Maximum load length is 1,296mm. Maximum width is 1,278mm narrowing to 1,000mm between the wheel boxes, while maximum height is 806mm. A half-height composite bulkhead is installed along with four load tie-down points.
Opt for the entry-level model and you get electric windows and exterior mirrors and a height-adjustable steering column. The tear-drop-shaped mirrors certainly look good but we suspect that some drivers would prefer something a bit bigger; even if it wasn’t quite as stylish.
Move up to the Trend version and you’ll additionally benefit from front fog lights, heated door mirrors in body-coloured casings that fold against the vehicle’s sides at the flick of a switch and a heated windscreen. Other features include windscreen wipers and headlamps that come on automatically, a trip computer and a lumbar support for the driver’s seat.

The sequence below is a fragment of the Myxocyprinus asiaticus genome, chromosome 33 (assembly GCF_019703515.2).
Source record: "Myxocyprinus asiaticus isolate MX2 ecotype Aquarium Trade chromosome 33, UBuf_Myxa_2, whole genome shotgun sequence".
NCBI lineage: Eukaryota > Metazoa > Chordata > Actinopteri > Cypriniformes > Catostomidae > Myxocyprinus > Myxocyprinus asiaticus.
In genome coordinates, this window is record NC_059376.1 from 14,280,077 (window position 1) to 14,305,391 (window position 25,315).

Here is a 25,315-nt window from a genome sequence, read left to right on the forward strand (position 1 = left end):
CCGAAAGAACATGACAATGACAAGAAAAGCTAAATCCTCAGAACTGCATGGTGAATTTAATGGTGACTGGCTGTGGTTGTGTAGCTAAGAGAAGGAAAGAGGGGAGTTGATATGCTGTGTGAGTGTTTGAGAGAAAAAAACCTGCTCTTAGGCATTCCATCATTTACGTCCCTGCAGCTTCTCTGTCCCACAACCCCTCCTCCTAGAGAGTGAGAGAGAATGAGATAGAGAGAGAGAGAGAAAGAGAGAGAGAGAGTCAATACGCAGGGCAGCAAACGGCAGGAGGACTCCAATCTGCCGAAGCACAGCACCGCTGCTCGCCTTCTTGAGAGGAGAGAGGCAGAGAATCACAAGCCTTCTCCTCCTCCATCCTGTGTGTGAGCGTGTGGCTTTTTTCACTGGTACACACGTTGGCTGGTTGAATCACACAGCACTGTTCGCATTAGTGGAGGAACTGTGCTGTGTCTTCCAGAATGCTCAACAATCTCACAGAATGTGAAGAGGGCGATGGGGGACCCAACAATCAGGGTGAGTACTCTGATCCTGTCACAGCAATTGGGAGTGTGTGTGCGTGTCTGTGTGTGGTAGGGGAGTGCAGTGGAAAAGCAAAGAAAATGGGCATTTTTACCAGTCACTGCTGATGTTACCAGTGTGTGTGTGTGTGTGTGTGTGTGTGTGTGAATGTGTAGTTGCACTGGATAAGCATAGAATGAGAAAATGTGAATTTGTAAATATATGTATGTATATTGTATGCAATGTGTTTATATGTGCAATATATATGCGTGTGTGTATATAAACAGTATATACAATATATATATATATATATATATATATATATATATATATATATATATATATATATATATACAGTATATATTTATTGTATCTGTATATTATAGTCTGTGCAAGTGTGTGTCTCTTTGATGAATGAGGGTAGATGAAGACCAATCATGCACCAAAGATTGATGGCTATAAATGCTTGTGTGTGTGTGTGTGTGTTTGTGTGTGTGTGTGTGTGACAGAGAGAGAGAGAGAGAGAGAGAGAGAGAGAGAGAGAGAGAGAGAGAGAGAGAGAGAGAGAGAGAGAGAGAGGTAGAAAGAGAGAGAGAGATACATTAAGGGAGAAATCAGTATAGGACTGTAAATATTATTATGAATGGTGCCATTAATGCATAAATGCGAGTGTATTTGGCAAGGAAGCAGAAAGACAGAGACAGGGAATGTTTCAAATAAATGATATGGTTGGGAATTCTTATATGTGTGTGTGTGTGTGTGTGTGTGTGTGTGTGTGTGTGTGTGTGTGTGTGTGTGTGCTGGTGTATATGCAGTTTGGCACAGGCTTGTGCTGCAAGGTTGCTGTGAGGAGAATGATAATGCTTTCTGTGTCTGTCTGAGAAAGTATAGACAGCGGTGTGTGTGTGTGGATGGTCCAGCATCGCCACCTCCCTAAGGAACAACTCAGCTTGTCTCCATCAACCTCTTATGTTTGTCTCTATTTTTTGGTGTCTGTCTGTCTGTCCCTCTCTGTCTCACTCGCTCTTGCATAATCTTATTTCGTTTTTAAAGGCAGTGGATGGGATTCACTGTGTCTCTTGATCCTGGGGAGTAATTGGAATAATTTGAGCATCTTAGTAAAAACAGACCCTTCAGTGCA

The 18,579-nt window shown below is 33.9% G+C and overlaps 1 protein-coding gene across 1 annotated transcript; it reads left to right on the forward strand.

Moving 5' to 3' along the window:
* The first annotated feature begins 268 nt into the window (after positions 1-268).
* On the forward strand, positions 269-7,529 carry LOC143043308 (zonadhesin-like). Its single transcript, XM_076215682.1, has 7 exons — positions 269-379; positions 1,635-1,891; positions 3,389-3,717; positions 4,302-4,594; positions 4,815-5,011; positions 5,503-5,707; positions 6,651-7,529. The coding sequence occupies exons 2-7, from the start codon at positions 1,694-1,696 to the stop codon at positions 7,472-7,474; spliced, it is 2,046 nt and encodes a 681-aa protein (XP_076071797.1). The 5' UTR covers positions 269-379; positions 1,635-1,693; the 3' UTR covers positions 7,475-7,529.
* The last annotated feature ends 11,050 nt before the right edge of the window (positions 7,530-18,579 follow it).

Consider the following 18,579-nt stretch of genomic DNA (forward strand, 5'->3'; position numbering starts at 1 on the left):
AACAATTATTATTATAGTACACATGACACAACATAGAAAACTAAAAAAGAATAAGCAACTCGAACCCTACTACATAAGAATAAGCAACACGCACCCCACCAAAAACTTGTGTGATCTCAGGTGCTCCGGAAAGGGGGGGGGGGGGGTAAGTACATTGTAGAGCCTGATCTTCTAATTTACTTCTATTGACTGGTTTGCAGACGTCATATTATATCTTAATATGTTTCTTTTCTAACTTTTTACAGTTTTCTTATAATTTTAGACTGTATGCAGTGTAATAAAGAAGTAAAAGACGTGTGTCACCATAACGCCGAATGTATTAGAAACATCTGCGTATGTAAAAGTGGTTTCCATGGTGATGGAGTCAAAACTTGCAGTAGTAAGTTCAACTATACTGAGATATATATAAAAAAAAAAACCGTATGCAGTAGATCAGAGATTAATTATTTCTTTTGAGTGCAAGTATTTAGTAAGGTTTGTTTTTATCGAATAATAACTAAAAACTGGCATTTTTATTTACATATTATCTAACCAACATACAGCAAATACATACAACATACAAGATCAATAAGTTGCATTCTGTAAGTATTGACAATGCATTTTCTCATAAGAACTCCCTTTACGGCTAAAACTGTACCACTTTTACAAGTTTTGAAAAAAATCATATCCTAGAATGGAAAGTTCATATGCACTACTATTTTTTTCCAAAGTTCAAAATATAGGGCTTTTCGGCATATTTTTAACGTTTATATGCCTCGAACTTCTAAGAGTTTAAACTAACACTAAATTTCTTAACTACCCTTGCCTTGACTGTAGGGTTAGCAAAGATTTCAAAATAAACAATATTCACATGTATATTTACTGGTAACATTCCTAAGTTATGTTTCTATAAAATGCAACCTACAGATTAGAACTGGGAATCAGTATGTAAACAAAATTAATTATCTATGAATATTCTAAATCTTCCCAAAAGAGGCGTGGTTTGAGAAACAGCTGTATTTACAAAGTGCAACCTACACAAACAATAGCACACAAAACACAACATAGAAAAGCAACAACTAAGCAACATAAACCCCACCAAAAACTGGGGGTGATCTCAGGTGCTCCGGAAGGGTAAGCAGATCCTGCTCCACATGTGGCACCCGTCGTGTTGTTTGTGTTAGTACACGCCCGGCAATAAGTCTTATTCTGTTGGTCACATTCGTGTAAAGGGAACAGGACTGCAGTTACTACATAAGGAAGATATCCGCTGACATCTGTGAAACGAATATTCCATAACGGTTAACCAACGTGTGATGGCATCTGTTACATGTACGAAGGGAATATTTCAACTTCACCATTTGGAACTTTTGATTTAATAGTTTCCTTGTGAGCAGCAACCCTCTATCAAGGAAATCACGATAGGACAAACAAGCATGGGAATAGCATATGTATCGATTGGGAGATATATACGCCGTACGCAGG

The goodie-fest only really gets going, however, if you opt for the SportVan. As well as the features fitted to Trend the deal includes 16in five-spoke alloy wheels, Bluetooth connectivity, manual air-conditioning, Electronic Stability Programme with Emergency Brake Assist, sports-tuned suspension with a lowered ride height and knee and side airbags for the driver plus an active head restraint. You also get sports-style seats and a leather-trimmed steering wheel. What’s more, SportVan is distinguished by a colour-keyed body kit that includes a rear roof spoiler.
All Fiesta vans boast an attractive cab interior with chunky dashboard controls for the MP3-compatible stereo radio/CD player — a standard feature on all models, it also boasts remote controls on the steering wheel — and the heating and ventilation system.
Oddment storage facilities include bins in the doors, a decent-sized glovebox and you’ll find mouldings to accommodate a couple of cups and a bottle of water between the seats. They’re adjacent to a 12v power point.